All of the snow that we've had piled upon us this winter inspires different reactions from different people. You might see it as a chance to ski, or to sled on the hill at Andover High School. There's nothing better to me than sitting in a cozy chair and enjoying a good read. Recently, I grabbed a book that I read a little while ago and really enjoyed, and think others would enjoy too. It's "Maximum Ride: The Angel Experiment" by James Patterson, the first book in a currently four-book series.

"Maximum Ride: The Angel Experiment" tells the story of six people: Maximum (or Max), Fang, Iggy, The Gasman, Nudge and Angel. They are all 15 and younger, but live together in California without parents. They aren't related (at least as far as they know), but they are united by one thing: Their parents gave them to a lab called "The School" when they were babies to be part of an experiment where scientists grafted avian DNA into their human DNA. They act like normal kids, talk like normal kids, and basically look like normal kids, except for one thing: they have wings.

Along with their wings, some of the group have strange, unexplainable powers. Angel, for example, can read minds. As young kids, the six manage to escape from The School.

At the beginning of this book Angel is stolen from the group and taken back to The School, so it can test her mind-reading abilities. Max and the others must find out where Angel is located, and then rescue her. Guided by a mysterious and cryptic voice in Max's head, they make their way across the country, fighting human-wolf hybrids called Erasers, meeting new friends and new enemies, and discovering more information about The School, their parents and who they are.

The plot of this book is impressive. Patterson deftly mixes a powerful story of self-discovery about people protecting the ones they love with a fast-paced action drama. He creates a perfect equilibrium, making sure that the story doesn't move too slowly for fans of the action side, but isn't too over-the-top for people looking more for substance.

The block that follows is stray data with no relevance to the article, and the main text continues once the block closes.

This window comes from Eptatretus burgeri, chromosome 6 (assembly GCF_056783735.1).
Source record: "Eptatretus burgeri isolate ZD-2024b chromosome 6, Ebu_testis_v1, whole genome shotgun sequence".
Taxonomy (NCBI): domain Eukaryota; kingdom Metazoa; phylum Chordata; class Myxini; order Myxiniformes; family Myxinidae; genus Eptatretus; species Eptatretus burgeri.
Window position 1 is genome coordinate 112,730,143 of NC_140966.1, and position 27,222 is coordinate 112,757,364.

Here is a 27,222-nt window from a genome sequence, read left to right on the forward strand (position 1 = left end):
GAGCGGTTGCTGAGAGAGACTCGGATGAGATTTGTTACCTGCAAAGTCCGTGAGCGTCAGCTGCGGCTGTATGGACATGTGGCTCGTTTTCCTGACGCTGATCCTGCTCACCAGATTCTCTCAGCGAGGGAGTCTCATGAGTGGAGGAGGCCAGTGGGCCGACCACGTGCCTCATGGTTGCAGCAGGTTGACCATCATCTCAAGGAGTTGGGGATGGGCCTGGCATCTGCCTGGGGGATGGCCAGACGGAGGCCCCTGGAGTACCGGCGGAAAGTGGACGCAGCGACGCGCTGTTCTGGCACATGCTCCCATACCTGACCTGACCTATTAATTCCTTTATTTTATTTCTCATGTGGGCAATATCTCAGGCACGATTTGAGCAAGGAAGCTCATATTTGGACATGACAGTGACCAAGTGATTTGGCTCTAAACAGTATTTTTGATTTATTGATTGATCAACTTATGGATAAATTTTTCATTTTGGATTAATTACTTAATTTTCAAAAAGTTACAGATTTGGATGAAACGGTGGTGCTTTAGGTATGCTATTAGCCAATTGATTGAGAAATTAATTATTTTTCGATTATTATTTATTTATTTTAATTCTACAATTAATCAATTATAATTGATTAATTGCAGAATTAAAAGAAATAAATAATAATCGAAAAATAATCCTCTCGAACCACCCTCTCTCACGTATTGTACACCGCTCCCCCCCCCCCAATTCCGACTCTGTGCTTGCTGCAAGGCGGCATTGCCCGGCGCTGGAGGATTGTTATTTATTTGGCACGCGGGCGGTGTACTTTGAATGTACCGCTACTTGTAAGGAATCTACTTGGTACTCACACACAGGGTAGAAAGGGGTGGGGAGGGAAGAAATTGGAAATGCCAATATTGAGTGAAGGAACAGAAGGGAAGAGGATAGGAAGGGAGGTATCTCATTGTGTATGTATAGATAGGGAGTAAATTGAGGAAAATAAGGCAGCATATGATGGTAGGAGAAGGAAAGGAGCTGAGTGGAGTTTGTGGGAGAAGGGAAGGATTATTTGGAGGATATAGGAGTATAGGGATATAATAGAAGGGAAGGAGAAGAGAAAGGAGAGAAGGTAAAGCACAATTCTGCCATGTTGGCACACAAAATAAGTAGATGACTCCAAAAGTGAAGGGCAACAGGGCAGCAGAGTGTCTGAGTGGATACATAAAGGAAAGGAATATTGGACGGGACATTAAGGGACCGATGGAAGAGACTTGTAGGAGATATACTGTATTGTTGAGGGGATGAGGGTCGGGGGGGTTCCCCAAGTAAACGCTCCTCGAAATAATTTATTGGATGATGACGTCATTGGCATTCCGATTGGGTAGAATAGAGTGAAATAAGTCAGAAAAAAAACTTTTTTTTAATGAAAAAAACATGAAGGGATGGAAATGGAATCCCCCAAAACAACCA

However, the part of "Maximum Ride" that impressed me the most was how well Patterson captured the voice of the protagonist and narrator, Max. Most authors do not always have the easiest time effectively making teenage characters sound like, well, teenagers. Patterson has it down. Max is witty, tough, hilariously sarcastic, and a smart-alec — just like 95 percent of the teenagers out there. Without Max's voice, this book probably wouldn't be as nearly as engaging or entertaining. But luckily she is there, and the entire story is peppered with her cunning, bravery, and best of all, blistering sarcasm.

The other characters are all well put-together, from the brooding, secretive Fang, to the overly talkative, bubbly Nudge. But Max is the one who livens up the story and holds it together.

My only problem with this book is minor: the action starts very quickly, and leaves you little time to get your bearings before you're thrown headlong into the plot. However, that doesn't lower my enjoyment of the book much, and I am still giving "Maximum Ride: The Angel Experiment" a 9.5 out of 10. This book is funny, exciting, action-packed and well written. There is some violence in the book, so I would say it is appropriate for anyone 12 and older. Readers who enjoys this book should check out the rest of the series as well.


Harry Wood is an Andover resident and student at Brooks School, a private high school.

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